Broke and Bespoke

A site meant to inspire penurious sartorialists everywhere... Follow me on Twitter @brokeandbespoke


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You Never Know What Will Become Your Favorite…
Though it’s hard to tell what it looks like from the picture, this thrift find, a vintage Southwick for Cable Car Clothiers tweed jacket, is quickly becoming my favorite sport coat, and probably the only item I own (that isn’t shoes) that sees use at least once a week.
It wasn’t expensive ($10) initially, but I loved the fabric and fit of it in the shoulders so much that I broke one of my own general thrifting rules—not to have things tailored, because that’s expensive—and spent an extra $50 having the sides taken in considerably.

The jacket, as mentioned above, originally came from San Francisco’s famed men’s haberdashery Cable Car Clothiers, “San Francisco’s British Goods Store” (where a lot of my favorite thrifted items come from), and was, I believe, likely a MTM piece for a man with a rather significant middle region but shoulders the size of a regular 40R. The jacket has a very traditional American cut; it’s undarted, has a 3 roll 2 lapel, and natural shoulders. And that’s what really stuck out to me when I came across it at the thrift. The shoulders were perfect; not too narrow, not too padded, not unpadded. 
When I tried the jacket on, however, it did indeed fit perfectly in the shoulders, but was gigantic in the body. The coat was in excellent condition though, so I decided to buy it and invest the money in having it tailored. I’m delighted I did so because I love it. It’s warm, incredibly comfortable, has a nice slimming (I think) look, but is actually more loose fitting than many other jackets I own.
It’s amazing what a good tailor can do to bring a garment that fits you poorly (as long as the fundamental points are there; the shoulders in this case) into a thing of beauty that fits you so well you don’t even notice you’re wearing it.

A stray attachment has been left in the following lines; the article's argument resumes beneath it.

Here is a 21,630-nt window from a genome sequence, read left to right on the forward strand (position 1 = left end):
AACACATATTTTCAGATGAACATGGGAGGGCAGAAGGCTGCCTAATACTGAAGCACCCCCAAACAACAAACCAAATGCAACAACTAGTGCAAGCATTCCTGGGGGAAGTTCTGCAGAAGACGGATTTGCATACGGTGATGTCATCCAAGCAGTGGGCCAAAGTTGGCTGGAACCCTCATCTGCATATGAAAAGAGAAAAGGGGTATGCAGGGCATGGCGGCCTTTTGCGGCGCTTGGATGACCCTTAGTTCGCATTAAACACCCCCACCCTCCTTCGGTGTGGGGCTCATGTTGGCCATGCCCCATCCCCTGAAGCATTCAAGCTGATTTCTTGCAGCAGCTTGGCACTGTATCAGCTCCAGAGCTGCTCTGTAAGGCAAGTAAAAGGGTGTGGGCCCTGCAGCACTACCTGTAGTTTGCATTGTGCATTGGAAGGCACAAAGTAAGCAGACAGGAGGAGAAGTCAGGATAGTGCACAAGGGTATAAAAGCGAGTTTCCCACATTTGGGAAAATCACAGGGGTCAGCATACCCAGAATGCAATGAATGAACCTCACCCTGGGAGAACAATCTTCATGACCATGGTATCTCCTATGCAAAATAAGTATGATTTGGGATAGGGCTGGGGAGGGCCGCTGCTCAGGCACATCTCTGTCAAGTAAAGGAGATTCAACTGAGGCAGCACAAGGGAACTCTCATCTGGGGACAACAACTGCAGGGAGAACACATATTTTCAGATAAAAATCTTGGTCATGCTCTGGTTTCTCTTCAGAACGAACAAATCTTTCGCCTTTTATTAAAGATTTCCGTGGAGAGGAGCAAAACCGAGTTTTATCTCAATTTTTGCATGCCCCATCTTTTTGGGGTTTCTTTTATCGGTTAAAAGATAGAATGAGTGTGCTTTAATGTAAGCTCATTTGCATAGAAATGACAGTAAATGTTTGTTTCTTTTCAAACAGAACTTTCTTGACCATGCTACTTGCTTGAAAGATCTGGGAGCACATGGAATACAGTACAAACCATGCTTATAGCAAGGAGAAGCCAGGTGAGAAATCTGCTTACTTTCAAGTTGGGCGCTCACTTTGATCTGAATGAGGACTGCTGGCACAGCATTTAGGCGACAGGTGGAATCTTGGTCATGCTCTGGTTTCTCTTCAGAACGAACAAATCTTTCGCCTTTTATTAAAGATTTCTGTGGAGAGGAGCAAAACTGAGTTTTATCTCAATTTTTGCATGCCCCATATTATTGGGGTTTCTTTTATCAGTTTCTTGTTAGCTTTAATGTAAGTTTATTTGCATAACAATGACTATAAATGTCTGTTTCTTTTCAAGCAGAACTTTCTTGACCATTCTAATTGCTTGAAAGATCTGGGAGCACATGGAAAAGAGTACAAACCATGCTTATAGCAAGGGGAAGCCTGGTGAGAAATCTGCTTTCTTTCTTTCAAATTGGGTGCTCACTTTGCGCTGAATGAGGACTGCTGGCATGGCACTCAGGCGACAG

You Never Know What Will Become Your Favorite…

Though it’s hard to tell what it looks like from the picture, this thrift find, a vintage Southwick for Cable Car Clothiers tweed jacket, is quickly becoming my favorite sport coat, and probably the only item I own (that isn’t shoes) that sees use at least once a week.

It wasn’t expensive ($10) initially, but I loved the fabric and fit of it in the shoulders so much that I broke one of my own general thrifting rules—not to have things tailored, because that’s expensive—and spent an extra $50 having the sides taken in considerably.

The jacket, as mentioned above, originally came from San Francisco’s famed men’s haberdashery Cable Car Clothiers, “San Francisco’s British Goods Store” (where a lot of my favorite thrifted items come from), and was, I believe, likely a MTM piece for a man with a rather significant middle region but shoulders the size of a regular 40R. The jacket has a very traditional American cut; it’s undarted, has a 3 roll 2 lapel, and natural shoulders. And that’s what really stuck out to me when I came across it at the thrift. The shoulders were perfect; not too narrow, not too padded, not unpadded. 

When I tried the jacket on, however, it did indeed fit perfectly in the shoulders, but was gigantic in the body. The coat was in excellent condition though, so I decided to buy it and invest the money in having it tailored. I’m delighted I did so because I love it. It’s warm, incredibly comfortable, has a nice slimming (I think) look, but is actually more loose fitting than many other jackets I own.

It’s amazing what a good tailor can do to bring a garment that fits you poorly (as long as the fundamental points are there; the shoulders in this case) into a thing of beauty that fits you so well you don’t even notice you’re wearing it.

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